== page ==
Officials add millions of dollars to ObamaCare enrollment drive

The Obama administration added millions of dollars to ObamaCare's enrollment push Thursday, a surprise move designed to help bolster participation in new insurance plans.
 
The Health and Human Services Department (HHS) announced $67 million in funding for “navigators,” which are people and community groups who will help people make sense of their options under the healthcare law.
 
HHS had initially said navigators would receive $54 million in grants, but officials said they pulled an extra $13 million from the healthcare law’s prevention fund to help broaden the reach of the program.

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“Navigators will be among the many resources available to help consumers understand their coverage options in the marketplace,” HHS Secretary Kathleen Sebelius said in a press release. “A network of volunteers on the ground in every state — health care providers, business leaders, faith leaders, community groups, advocates, and local elected officials — can help spread the word and encourage their neighbors to get enrolled.”

All told, more than 100 organizations in 34 states received grants on Thursday.

The list of navigators includes a host of healthcare networks and universities, which will add ObamaCare education to existing programs that offer healthcare counseling to low-income families.

Some community organizations will use the money to print brochures and organize informational forums. Other recipients will promote enrollment through food banks and religious centers.

Timothy Jost, a law professor at Washington and Lee University and a supporter of the healthcare law, said the extra funding provided by HHS is helpful but still falls short of what some states are spending on their outreach efforts.
 
“It’s nice to have a little more money, because these people have an awfully big job ahead of them,” Jost said. “But it’s still not what’s needed.”
 
Navigators are an important piece of the massive enrollment campaign for ObamaCare. They will be trained to help consumers compare policies available through newly created insurance exchanges and will answer questions about the enrollment process.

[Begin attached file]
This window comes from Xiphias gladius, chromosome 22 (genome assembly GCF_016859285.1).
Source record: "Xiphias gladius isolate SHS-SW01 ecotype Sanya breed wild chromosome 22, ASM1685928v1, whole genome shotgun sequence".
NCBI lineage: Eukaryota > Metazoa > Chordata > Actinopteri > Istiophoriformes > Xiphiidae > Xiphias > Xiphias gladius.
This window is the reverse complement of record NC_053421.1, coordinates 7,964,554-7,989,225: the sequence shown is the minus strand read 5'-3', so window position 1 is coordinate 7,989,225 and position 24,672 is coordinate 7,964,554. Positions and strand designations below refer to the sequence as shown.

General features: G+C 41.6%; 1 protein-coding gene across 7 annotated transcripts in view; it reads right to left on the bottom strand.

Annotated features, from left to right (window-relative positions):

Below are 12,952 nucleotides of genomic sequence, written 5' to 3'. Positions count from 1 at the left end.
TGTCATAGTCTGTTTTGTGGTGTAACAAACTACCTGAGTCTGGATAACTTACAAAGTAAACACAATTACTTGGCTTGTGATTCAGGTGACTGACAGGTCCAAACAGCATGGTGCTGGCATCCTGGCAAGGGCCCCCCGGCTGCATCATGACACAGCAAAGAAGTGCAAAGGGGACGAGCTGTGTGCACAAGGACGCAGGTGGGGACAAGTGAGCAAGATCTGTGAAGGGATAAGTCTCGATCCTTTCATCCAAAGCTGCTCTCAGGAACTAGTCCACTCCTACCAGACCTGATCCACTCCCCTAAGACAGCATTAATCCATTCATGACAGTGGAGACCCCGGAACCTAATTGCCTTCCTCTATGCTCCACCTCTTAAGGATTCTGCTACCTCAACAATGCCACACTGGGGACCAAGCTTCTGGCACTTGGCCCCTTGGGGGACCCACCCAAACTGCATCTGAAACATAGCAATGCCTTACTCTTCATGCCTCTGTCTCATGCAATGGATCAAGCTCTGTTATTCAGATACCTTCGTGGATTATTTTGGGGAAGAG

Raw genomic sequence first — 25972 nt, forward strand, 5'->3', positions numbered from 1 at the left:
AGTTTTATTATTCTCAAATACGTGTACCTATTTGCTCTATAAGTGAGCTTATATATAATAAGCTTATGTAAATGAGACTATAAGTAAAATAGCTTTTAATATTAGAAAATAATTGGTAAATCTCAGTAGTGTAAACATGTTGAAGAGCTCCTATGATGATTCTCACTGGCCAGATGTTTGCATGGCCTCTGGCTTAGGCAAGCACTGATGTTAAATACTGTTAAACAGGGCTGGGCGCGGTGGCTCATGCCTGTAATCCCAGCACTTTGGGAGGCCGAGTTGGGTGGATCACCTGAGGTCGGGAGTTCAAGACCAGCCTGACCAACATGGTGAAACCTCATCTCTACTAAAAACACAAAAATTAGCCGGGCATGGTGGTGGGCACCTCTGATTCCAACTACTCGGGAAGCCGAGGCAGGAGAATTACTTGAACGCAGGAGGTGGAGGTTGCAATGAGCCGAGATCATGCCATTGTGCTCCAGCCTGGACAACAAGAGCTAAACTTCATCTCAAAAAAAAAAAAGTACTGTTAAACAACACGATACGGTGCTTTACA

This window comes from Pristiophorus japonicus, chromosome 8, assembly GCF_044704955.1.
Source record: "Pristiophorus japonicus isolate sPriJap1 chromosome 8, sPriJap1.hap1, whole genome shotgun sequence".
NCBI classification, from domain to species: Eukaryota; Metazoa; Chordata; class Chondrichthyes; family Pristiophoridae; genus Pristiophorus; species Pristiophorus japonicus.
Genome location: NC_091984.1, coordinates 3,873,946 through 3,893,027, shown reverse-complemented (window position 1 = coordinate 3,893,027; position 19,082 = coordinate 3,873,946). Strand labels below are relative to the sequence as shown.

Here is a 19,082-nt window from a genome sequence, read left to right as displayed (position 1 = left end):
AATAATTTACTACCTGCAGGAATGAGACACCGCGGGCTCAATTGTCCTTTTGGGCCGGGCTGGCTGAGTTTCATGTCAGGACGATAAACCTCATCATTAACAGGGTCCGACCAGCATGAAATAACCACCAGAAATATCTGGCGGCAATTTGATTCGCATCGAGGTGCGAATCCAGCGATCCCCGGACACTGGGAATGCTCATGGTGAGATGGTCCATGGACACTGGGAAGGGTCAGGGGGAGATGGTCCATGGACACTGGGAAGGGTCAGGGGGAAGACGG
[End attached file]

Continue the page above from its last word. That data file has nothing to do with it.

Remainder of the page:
Republicans have scrutinized the program and questioned whether identity thieves could become navigators and make off with personal information. HHS emphasized Thursday that navigators must be trained and certified and are subject to stiff penalties if they violate privacy laws.
 
Nineteen states have passed laws that impose additional requirements on navigators beyond the training and certification required by the healthcare law.
 
"It’s going to make it harder, it’s going to make it more expensive ... but I don’t know that any of them will make it impossible” to become a navigator, Jost said.
 
Conservatives are likely to criticize HHS for awarding grants Thursday to Planned Parenthood. Three Planned Parenthood branches received navigator grants totaling roughly $655,000.
 
Navigators will not actually enroll consumers in a particular plan, but their role in making sense of the healthcare law and helping people find a plan that works is still an essential part of the administration’s make-or-break enrollment push.
 
Thursday’s grant announcements underscored the strategic focus the administration and its allies have adopted as they seek to boost enrollment.
 
Eleven states received more than $2 million in navigator grants, including all 10 of the states being targeted by Enroll America, a prominent pro-enrollment group with close ties to the White House.
 
Texas was by far the biggest recipient of navigator grants, at nearly $11 million, followed by Florida at roughly $7.9 million. Both states are critical to the success of the enrollment push and, by extension, the healthcare law.

In addition to navigators, HHS will operate a website and call centers where consumers can ask questions about their coverage options. The department has also inked partnerships with libraries, community health centers and other community organizations to help provide information about the law.
 
Although funding for exchanges could have been higher, those partnerships will also help, Jost said.
 
"This is really only a small part of all of the boots that are going to be on the ground trying to get people signed up.”